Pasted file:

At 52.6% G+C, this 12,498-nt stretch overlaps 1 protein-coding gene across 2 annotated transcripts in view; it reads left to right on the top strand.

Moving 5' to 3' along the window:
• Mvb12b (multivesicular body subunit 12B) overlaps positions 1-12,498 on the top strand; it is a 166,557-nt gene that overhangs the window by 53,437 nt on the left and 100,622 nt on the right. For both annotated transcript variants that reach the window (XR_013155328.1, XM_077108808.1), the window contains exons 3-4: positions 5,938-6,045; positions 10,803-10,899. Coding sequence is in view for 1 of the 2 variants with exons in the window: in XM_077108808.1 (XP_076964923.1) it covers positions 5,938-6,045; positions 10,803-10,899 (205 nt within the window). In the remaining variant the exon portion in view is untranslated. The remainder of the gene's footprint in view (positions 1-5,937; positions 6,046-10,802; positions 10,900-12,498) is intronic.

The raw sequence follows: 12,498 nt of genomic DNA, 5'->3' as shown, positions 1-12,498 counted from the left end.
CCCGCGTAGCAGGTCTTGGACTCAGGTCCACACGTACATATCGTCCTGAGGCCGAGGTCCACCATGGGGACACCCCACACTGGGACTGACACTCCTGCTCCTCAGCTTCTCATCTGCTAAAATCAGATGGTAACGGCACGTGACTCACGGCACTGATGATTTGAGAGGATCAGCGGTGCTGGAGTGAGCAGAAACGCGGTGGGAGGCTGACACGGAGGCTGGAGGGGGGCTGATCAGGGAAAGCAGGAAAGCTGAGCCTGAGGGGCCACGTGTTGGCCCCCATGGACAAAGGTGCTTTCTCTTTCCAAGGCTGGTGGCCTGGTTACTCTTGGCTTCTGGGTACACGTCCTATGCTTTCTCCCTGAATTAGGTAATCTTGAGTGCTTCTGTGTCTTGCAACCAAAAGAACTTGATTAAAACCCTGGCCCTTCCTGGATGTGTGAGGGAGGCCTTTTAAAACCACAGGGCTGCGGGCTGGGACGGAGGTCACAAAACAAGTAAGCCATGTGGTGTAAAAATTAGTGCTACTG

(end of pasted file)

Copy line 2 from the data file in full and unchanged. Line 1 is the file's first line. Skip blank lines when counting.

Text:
Moving 5' to 3' along the window: